An experiment was developed to evaluate the stability of 2,4-D in water by simulating environmental conditions. First, 700 mL of purified water was added into a 1 L glass flask. The same procedure was carried out using groundwater samples from Montes Claros City, both 2,4-D-free samples. Then, both samples were spiked with 2,4-D, obtaining an initial concentration of 25.0 µg L-1. The flasks were hermetically sealed to prevent water evaporation and kept in sunlight during the day. The samples were homogenized every five days, and aliquots were collected to determine the concentration of 2,4-D by LLE-LTP, followed by HPLC-DAD analysis. The experiment was performed in triplicate.

Results and Discussion

Optimization of the chromatographic conditions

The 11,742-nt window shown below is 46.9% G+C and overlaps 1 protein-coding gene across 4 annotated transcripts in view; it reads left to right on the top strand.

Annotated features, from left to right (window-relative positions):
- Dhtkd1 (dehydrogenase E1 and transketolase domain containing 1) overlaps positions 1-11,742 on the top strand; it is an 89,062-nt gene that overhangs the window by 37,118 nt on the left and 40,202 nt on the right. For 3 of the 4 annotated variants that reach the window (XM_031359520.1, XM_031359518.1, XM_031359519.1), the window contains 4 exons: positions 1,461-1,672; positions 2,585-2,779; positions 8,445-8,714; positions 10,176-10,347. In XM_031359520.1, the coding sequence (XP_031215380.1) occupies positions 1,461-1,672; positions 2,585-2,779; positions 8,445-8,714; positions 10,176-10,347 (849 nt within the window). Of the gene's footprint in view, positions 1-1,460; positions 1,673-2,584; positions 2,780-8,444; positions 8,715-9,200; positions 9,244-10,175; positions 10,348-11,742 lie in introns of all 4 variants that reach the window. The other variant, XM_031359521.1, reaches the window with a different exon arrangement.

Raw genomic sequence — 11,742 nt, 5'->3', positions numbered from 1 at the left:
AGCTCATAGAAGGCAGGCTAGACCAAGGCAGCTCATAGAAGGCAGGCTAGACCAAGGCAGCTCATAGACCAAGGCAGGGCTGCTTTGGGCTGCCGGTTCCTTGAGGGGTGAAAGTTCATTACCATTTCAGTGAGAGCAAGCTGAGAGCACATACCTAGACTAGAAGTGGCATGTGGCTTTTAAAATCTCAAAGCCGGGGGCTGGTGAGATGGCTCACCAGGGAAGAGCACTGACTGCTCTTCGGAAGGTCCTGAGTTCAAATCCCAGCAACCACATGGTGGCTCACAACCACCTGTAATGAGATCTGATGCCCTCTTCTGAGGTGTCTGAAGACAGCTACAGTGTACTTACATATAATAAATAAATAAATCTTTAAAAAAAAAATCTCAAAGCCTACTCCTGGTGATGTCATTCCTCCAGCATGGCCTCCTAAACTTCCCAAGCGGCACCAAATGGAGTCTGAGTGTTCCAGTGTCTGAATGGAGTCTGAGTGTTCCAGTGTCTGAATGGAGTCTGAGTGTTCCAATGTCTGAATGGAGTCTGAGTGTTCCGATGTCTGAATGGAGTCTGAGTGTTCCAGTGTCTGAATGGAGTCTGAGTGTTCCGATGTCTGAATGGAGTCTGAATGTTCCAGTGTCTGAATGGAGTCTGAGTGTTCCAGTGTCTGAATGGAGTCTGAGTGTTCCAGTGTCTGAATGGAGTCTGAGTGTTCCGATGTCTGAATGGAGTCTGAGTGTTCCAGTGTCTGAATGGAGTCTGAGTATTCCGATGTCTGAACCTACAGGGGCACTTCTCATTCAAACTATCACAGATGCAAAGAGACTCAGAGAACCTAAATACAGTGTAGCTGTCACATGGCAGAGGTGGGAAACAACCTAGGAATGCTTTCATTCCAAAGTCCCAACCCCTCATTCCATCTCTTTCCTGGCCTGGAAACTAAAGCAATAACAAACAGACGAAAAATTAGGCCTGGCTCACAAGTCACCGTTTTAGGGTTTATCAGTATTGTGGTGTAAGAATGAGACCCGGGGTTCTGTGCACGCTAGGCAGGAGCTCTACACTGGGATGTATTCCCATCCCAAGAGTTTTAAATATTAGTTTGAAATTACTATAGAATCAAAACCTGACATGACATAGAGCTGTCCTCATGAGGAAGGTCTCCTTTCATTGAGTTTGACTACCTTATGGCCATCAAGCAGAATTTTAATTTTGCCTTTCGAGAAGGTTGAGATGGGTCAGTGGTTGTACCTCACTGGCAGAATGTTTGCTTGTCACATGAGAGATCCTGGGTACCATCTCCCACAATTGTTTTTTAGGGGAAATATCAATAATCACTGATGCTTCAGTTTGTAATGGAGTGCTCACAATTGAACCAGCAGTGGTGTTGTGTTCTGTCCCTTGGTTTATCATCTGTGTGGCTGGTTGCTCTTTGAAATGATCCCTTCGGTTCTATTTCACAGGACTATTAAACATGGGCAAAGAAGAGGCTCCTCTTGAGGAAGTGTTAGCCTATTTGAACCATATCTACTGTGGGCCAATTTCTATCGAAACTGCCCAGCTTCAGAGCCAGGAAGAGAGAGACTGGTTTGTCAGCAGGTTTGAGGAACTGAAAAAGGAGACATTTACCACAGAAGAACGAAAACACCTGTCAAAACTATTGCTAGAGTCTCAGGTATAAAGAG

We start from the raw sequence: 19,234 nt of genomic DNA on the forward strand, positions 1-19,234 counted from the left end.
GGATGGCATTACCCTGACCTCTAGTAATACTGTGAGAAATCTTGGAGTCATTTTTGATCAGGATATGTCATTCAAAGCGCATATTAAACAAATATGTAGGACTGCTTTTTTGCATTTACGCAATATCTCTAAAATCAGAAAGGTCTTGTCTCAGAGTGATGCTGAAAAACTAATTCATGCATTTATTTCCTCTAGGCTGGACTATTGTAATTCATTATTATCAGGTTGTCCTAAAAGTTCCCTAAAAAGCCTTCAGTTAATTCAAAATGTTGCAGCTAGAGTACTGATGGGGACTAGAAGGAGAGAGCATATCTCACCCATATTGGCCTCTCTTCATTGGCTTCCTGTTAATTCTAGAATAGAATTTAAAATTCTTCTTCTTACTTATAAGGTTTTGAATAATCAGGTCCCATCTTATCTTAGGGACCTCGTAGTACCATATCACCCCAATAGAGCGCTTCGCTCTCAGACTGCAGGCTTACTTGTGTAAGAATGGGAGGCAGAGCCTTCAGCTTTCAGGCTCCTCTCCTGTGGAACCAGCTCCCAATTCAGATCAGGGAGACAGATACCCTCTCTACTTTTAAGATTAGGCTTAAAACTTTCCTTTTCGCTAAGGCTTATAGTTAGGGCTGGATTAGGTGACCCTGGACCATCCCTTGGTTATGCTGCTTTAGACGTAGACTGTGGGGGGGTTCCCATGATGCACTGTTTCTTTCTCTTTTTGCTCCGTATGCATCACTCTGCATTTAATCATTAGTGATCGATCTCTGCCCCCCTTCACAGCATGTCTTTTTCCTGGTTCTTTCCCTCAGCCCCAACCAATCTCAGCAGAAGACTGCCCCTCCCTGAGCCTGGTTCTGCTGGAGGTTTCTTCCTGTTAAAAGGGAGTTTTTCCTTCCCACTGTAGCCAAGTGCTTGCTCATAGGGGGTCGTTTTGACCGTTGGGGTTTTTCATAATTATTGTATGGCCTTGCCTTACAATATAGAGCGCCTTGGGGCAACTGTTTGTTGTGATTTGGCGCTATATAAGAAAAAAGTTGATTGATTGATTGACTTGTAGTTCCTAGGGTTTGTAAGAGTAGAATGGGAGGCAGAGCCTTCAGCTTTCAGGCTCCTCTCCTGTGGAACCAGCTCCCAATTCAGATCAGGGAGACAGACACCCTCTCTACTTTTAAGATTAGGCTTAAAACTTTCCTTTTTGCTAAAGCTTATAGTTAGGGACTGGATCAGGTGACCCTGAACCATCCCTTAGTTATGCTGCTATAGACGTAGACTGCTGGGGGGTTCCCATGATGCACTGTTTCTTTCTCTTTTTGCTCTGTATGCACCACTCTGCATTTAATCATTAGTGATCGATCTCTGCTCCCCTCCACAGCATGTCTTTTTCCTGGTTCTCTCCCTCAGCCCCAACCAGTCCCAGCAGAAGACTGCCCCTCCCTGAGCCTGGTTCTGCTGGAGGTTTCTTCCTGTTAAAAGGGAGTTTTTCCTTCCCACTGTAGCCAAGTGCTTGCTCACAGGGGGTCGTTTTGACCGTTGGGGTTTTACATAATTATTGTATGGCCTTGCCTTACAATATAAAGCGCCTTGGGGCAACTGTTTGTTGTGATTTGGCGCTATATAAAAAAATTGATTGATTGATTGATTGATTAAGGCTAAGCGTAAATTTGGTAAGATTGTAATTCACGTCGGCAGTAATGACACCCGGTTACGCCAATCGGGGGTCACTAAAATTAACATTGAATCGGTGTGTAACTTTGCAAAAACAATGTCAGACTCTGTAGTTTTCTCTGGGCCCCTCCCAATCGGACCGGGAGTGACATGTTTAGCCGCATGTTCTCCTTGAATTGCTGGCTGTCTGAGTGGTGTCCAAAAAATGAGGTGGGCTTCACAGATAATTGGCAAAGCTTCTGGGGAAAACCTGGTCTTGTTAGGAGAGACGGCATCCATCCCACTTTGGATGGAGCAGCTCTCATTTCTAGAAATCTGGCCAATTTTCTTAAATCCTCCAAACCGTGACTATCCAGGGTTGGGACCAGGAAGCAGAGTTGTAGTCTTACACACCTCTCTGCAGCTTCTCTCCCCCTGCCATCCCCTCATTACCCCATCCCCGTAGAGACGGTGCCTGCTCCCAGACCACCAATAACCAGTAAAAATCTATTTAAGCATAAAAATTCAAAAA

The wavelength was the first optimized parameter for determining 2,4-D by HPLC-DAD. Previous studies have employed 200,2929 Coelho, E. R. C. ; Leal, W. P. ; de Souza, K. B. ; do Rozário, A. ; Antunes, P. W. P. ; Eng. Sanit. Ambient. 2018, 23, 1043. 220,1717 Raks, V. A. ; Turchin, V. A. ; Zaitsev, V. N. ; J. Water Chem. Technol. 2015, 37, 295.,3434 Shamsipur, M. ; Fattahi, N. ; Pirsaheb, M. ; Sharafi, K. ; J. Sep. Sci. 2012, 35, 2718. 228,3535 Kashyap, S. M. ; Pandya, G. H. ; Kondawar, V. K. ; Gabhane, S. S. ; J. Chromatogr. Sci. 2005, 43, 81. 280,55 Njoku, V. O. ; Islam, Md. A. ; Asif, M. ; Hameed, B. H. ; J. Environ. Manage. 2015, 154, 138.,3131 Behbahani, M. ; Najafi, F. ; Bagheri, S. ; Bojdi, M. K. ; Hassanlou, P. G. ; Bagheri, A; Environ. Monit. Assess. 2014, 186, 2609. and 284 nm. 3636 Tsai, W. -C. ; Huang, S. -D. ; J. Chromatogr. A 2009, 1216, 7846. However, the absorption spectrum in the ultraviolet region showed that the 2,4-D solution at a concentration of 1.00 mg L-1 had absorption bands at 200, 228 and 284 nm, as can be seen in Figure S1 (Supplementary Information (SI) section).